What to Do If Faced with Shoplifiting Charges in Rhode Island

8 September 2014
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In the state of Rhode Island, shoplifting is considered misdemeanor theft (sometimes known as larceny) when the value of the stolen property is less than $500. If the value of the property or services is greater than $500, then it is considered felony theft. The majority of shoplifting first offenses are misdemeanor crimes and are punishable by a fine not less than $50, or double the retail value of the merchandise, whichever is greater, not to exceed $500, and/or jail time of up to one year. Like other crimes, shoplifting carries enhanced penalties, including felony charges, for repeat and habitiual offenders or offenders who use devices designed or adapted to facilitiate shoplifting. 

Merchants are particularly eager to prosecute, and take shoplifting incidents very seriously. If you are accused of shoplifting, even if it is your first offense, it’s important to take the following steps to protect yourself from harsh penalties and large fines:

1. Dealing with security officials: Typically shoplifters are caught and initially detained by a retailer’s security officials who often wait until the suspect exits the store before approaching. Do not flee. Fleeing may imply guilt, and will not be helpful for your case down the line. Be cooperative, but do not make a statement.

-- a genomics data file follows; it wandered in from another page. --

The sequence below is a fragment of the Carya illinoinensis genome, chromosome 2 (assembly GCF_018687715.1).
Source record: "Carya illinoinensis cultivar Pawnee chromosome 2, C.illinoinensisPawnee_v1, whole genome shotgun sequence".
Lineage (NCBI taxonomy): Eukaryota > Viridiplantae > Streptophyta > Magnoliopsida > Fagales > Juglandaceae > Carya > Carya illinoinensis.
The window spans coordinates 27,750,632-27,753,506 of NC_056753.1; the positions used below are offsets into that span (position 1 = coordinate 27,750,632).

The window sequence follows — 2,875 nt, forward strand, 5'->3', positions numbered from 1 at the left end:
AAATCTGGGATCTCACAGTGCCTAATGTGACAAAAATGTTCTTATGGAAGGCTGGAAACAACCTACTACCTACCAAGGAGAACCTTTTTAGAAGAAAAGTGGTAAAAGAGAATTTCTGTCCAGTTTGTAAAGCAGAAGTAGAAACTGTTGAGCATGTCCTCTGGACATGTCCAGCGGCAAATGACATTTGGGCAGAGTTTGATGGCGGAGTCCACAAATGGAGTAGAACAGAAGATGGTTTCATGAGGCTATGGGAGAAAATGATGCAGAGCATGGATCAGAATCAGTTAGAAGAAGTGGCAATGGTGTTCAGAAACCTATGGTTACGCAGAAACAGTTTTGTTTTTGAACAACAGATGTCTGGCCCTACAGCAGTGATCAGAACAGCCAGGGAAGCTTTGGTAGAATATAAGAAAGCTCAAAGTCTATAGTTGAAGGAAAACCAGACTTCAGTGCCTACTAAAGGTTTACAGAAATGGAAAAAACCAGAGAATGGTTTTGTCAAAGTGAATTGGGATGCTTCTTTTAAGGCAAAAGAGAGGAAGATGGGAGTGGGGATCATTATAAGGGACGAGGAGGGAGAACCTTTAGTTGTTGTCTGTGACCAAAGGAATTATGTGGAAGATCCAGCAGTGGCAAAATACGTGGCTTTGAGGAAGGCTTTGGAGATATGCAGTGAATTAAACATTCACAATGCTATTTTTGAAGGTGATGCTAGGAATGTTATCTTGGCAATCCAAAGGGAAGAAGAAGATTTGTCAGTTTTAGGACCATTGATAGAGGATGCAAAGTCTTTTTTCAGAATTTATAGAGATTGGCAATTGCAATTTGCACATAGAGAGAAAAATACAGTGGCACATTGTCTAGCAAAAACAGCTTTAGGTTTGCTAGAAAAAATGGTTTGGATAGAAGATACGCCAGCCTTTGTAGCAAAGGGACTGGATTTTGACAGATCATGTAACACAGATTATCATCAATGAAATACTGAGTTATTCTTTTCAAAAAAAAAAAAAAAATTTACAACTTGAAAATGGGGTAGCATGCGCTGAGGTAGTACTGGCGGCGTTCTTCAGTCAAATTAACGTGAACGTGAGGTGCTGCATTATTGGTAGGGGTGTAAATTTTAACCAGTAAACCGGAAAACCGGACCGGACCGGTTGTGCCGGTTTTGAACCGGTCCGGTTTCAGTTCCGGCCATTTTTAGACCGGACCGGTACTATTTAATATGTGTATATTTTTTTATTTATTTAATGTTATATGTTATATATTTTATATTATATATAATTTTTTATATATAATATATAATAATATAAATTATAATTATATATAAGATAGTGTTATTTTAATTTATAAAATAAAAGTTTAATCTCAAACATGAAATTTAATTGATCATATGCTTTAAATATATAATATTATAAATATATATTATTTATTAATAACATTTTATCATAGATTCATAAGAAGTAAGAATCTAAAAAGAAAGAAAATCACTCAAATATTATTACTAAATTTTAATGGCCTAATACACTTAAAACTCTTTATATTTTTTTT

2. Dealing with arresting officers: While it may be tempting when the arresting officer arrives, do not insist innocence, or try to explain the situation away. This could lead to unintentional condemnation. Remain calm, and quiet, and wait for legal counsel.

3. Hire an experienced criminal defense lawyer: Hiring expereinced legal counsel and following his/her advice is crucial to avoiding harsh penalties and fines. A good criminal defense lawyer may be able to get the charges dismissed or reduced.

4. Be sure to appear at all court dates on time: This goes without saying, and certainly any good criminal defense attorney would advise full cooperation with all court dates. A little cooperation goes a long way in the judicial system!


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